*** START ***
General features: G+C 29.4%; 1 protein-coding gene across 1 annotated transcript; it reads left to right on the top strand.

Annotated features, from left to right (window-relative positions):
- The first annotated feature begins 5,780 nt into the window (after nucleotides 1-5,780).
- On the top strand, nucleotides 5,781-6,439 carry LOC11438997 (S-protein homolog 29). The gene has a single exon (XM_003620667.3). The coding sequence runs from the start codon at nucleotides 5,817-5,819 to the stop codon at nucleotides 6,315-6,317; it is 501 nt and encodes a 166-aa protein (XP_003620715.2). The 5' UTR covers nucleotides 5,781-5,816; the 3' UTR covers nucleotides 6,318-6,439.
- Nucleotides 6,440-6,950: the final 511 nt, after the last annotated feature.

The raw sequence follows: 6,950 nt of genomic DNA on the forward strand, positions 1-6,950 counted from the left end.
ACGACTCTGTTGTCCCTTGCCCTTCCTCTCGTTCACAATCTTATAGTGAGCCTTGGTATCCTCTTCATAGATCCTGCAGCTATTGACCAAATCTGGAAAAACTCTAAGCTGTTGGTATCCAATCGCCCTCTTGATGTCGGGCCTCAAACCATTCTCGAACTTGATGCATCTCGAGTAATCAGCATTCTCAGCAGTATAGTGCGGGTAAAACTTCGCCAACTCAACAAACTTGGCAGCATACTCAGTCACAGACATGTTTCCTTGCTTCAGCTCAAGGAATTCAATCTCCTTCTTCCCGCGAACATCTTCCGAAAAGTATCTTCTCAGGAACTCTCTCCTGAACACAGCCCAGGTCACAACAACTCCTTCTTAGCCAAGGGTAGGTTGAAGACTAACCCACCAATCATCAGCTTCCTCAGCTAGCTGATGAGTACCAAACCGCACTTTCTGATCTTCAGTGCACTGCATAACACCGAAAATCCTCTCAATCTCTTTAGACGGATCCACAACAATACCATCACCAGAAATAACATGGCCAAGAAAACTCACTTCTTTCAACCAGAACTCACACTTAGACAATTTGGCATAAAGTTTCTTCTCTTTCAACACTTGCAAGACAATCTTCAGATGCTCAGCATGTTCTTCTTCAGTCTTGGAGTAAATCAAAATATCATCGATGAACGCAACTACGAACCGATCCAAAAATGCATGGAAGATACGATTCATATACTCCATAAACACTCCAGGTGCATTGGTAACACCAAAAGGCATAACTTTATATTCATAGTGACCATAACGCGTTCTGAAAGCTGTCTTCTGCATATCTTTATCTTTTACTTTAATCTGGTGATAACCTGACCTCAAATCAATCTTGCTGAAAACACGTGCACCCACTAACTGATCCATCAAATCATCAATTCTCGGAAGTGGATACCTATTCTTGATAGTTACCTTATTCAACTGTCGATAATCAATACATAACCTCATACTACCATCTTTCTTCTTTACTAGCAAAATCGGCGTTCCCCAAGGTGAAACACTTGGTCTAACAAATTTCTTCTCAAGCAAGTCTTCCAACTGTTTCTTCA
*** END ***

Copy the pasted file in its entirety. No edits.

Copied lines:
General features: G+C 29.4%; 1 protein-coding gene across 1 annotated transcript; it reads left to right on the top strand.

Annotated features, from left to right (window-relative positions):
- The first annotated feature begins 5,780 nt into the window (after nucleotides 1-5,780).
- On the top strand, nucleotides 5,781-6,439 carry LOC11438997 (S-protein homolog 29). The gene has a single exon (XM_003620667.3). The coding sequence runs from the start codon at nucleotides 5,817-5,819 to the stop codon at nucleotides 6,315-6,317; it is 501 nt and encodes a 166-aa protein (XP_003620715.2). The 5' UTR covers nucleotides 5,781-5,816; the 3' UTR covers nucleotides 6,318-6,439.
- Nucleotides 6,440-6,950: the final 511 nt, after the last annotated feature.

The raw sequence follows: 6,950 nt of genomic DNA on the forward strand, positions 1-6,950 counted from the left end.
ACGACTCTGTTGTCCCTTGCCCTTCCTCTCGTTCACAATCTTATAGTGAGCCTTGGTATCCTCTTCATAGATCCTGCAGCTATTGACCAAATCTGGAAAAACTCTAAGCTGTTGGTATCCAATCGCCCTCTTGATGTCGGGCCTCAAACCATTCTCGAACTTGATGCATCTCGAGTAATCAGCATTCTCAGCAGTATAGTGCGGGTAAAACTTCGCCAACTCAACAAACTTGGCAGCATACTCAGTCACAGACATGTTTCCTTGCTTCAGCTCAAGGAATTCAATCTCCTTCTTCCCGCGAACATCTTCCGAAAAGTATCTTCTCAGGAACTCTCTCCTGAACACAGCCCAGGTCACAACAACTCCTTCTTAGCCAAGGGTAGGTTGAAGACTAACCCACCAATCATCAGCTTCCTCAGCTAGCTGATGAGTACCAAACCGCACTTTCTGATCTTCAGTGCACTGCATAACACCGAAAATCCTCTCAATCTCTTTAGACGGATCCACAACAATACCATCACCAGAAATAACATGGCCAAGAAAACTCACTTCTTTCAACCAGAACTCACACTTAGACAATTTGGCATAAAGTTTCTTCTCTTTCAACACTTGCAAGACAATCTTCAGATGCTCAGCATGTTCTTCTTCAGTCTTGGAGTAAATCAAAATATCATCGATGAACGCAACTACGAACCGATCCAAAAATGCATGGAAGATACGATTCATATACTCCATAAACACTCCAGGTGCATTGGTAACACCAAAAGGCATAACTTTATATTCATAGTGACCATAACGCGTTCTGAAAGCTGTCTTCTGCATATCTTTATCTTTTACTTTAATCTGGTGATAACCTGACCTCAAATCAATCTTGCTGAAAACACGTGCACCCACTAACTGATCCATCAAATCATCAATTCTCGGAAGTGGATACCTATTCTTGATAGTTACCTTATTCAACTGTCGATAATCAATACATAACCTCATACTACCATCTTTCTTCTTTACTAGCAAAATCGGCGTTCCCCAAGGTGAAACACTTGGTCTAACAAATTTCTTCTCAAGCAAGTCTTCCAACTGTTTCTTCA